Although if you want to pick a bargain, 2024 could be the perfect time to buy low before prices rebound. Particularly with popular watches in the mid-range of price, such as Tag Heuer, Tudor and Omega.

Waitlists

Rolex Factory

One of the constant problems the watch industry experiences is the bane of waiting lists. An archaic system of sales that feels impenetrable to new collectors while seeing friends of top brands wearing the latest releases moments after release. Part of the problem in recent years has been broken supply lines, with shortages caused by Covid in 2020 crippling large swaths of the industry.

Well, Covid is very much in the rear-view mirror and brands have adopted new materials (e.g. titanium) to overcome shortages in other materials (e.g. steel). Which means overall waiting list times for regular releases will hopefully get shorter. Rolex waiting times in particular have dropped significantly as they were one of the most affected and times should continue to drop in 2024.

Colourful Dials

Rolex Day-Date Ref. 128239-0056 Emoji

Judging by demand, more colours = better watch. Between the Rolex Day-Date ‘Emoji’ and Oyster Perpetual ‘Celebration’, the Tissot Sideral, Tag Heuer Skipper, and basically anything by Farer or Zodiac, the more colourful and outrageous a watch design, the more desirable it is. The watches of Only Watch 2023 as well were particularly colourful, although the sale never took place in the end. For 2024 wristwatch trends, I think we will continue to see more brands explore colour in extravagant ways. A new Rolex GMT Master II colourway perhaps, or at the very least the return of the Cola edition. As well as more rainbow offerings from Audemars Piguet and Patek.

Lume Experimentation

Omega Seamaster Ultra Deep 6000m Co-Axial Master Chronometer 75th Anniversary Summer Blue

Omega Seamaster Planet Ocean 6000M ‘Ultra Deep’ 75th Anniversary

2023 has seen lume used in some creative ways beyond its traditional use on a watch’s hands and hour markers. The Omega Ultra-Deep Anniversary model uses lume to add some invisible graffiti to the dial reading “Omega was here”. Even smaller brands like Isotope are doing it as well with the HydriumX Exit, featuring a hidden lume exit symbol. In fact, full lume dial like the HydriumX are becoming far more common with IWC, Tag Heuer, Studio Underd0g and Signum all creating full lume editions. 2024 will likely see creative use of lume become even more popular.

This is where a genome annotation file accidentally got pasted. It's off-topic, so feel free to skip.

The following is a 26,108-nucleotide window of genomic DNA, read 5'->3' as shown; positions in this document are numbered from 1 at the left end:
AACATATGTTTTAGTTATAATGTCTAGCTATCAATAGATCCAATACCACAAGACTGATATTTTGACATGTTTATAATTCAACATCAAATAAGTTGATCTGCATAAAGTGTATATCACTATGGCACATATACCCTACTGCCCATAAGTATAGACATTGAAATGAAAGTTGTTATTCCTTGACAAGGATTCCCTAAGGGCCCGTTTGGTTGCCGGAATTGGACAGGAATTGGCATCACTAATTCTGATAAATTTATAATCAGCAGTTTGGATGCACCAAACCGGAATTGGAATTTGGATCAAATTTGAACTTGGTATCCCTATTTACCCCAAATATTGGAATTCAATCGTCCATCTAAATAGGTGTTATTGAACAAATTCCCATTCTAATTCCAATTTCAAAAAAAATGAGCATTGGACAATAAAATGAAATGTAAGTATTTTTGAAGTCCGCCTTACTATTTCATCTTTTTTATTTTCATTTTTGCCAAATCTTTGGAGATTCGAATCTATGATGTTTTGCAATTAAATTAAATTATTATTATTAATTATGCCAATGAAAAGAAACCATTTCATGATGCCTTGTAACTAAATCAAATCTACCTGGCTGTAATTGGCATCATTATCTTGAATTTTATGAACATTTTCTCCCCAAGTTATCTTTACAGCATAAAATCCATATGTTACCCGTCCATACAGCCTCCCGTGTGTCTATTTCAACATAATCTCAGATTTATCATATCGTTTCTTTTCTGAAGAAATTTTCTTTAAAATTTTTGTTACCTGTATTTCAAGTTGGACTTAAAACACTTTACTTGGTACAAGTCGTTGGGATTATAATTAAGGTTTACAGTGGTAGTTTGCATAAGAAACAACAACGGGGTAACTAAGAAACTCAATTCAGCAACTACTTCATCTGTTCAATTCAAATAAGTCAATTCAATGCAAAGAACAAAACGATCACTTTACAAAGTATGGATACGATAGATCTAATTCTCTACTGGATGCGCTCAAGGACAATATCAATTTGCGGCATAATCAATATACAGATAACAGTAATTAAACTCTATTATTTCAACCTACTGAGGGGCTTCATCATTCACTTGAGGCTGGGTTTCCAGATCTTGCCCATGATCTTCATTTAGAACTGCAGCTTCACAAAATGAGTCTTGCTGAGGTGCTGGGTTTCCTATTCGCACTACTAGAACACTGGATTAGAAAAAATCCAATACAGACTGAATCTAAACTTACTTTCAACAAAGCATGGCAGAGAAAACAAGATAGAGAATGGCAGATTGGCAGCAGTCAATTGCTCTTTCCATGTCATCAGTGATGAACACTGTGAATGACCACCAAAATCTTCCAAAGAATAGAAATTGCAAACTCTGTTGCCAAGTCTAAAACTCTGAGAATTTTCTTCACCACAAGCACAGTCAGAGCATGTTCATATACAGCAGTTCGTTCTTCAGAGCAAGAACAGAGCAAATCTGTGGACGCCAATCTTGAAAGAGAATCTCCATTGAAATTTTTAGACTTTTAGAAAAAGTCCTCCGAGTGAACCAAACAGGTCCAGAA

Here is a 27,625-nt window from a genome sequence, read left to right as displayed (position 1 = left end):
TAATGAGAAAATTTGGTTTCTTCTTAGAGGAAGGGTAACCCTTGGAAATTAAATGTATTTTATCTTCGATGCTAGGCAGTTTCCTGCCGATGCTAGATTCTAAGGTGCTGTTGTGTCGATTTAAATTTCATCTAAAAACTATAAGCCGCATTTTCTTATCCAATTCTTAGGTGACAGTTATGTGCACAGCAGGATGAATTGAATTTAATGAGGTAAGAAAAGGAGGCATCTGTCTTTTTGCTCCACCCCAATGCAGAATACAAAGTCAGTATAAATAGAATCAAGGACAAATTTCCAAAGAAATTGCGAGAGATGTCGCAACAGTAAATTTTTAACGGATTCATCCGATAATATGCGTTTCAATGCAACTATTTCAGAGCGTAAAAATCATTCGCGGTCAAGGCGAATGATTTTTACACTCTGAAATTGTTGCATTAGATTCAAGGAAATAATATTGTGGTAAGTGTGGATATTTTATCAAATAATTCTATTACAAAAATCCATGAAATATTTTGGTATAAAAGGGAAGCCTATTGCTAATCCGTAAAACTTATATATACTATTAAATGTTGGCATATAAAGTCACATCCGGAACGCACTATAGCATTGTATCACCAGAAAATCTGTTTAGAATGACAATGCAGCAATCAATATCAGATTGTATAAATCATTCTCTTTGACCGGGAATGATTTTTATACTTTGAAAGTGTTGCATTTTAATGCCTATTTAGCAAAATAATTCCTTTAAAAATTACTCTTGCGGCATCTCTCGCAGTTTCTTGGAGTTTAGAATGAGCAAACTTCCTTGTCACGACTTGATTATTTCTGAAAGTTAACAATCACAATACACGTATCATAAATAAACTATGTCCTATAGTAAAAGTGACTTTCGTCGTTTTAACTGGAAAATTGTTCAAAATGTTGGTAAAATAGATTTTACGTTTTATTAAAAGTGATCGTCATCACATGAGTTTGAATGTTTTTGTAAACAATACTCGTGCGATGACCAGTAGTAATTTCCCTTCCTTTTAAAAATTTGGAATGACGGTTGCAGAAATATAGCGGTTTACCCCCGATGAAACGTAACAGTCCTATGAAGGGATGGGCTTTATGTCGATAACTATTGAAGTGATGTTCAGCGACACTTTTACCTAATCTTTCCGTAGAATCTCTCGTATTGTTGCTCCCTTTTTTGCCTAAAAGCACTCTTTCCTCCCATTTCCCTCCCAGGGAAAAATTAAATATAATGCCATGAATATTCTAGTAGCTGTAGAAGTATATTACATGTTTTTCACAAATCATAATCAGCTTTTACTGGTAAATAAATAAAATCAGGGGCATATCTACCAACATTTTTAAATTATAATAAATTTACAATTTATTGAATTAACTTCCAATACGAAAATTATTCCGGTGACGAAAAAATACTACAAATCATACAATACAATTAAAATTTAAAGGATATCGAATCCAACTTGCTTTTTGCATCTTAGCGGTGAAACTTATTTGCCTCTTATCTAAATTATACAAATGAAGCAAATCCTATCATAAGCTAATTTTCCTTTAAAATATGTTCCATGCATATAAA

Microbrand Creativity

Batavi Atelier Dune

Batavi Atelier Dune

Microbrands and small independent brands are on a continual grind to push the envelope on what is possible to produce. In 2023 we’ve seen some techniques and styles of design that were once exclusive to major brands make their way into the sphere of microbrands. Batavi are exploring guilloché styles, Kieser are experimenting with natural patterns and there are a million more examples I could give. Grand Seiko watch out because intricately patterned dials inspired by nature isn’t quite so niche as it once was. And exciting dials is set to be a dominant 2024 wristwatch trend.

Oracle Time is Growing

Oracle Time Magazine Annual Subscription

It might be a little cheesy but 2023 has been a great year for Oracle Time. The team behind the scenes is expanding, we’ve produced some of our most successful magazines and our readership is growing as well (you can subscribe to our printed Magazine here). It’s a trend we very much want to see continue in 2024 and hopefully you will stay with us for the journey.

We have some exciting things planned for the new year. Our 100th issue is imminent (a great excuse for a party) and we plan to bring back the Oracle Time Watch Awards even bigger and better than before. There’s also probably a hint about some upcoming projects elsewhere in this article. Assuming we manage to publish this article on time, this should be our final article of 2023, so enjoy the holidays and we’ll see you in 2024.

1 Comment

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  • Hi Michael
    Enjoyed your article very much and have always wondered why titanium was not a popular choice for watch makers. As you mentioned its light and durable along with a matt finish. Lorus have had a good range of Titanium watches for many years..for example I bought my son a Lorus chronograph titanium watch for his 18th birthday 20 years ago and it is still working perfectly along with a military style strap, both light and comfy.
    Still available @ £60-00 ! Fabulous value.
    Secondly I’m pleased that the trend of watches is going to get smaller chunky big pieces are too heavy and again not that comfortable…you may as well strap an alarm clock (with a bell ) on your wrist 😀
    I still prefer Mechanical movements which have a heartbeat and precision engineering
    Fond Regards and a Happy New year
    Keith

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About the author

Michael Sonsino

As Digital Editor for Oracle Time, Michael needs an eye for detail, which makes it a good thing that his twin joys in life are miniatures and watches. He's a lifelong fan of fine timepieces, especially those of a more historic nature - if it has a twist of Art Deco, all the better. Recent purchase: Seiko Prospex 1959 Alpinist Modern Re-Interpretation. Grail watch: Vacheron Constantin Historiques American 1921.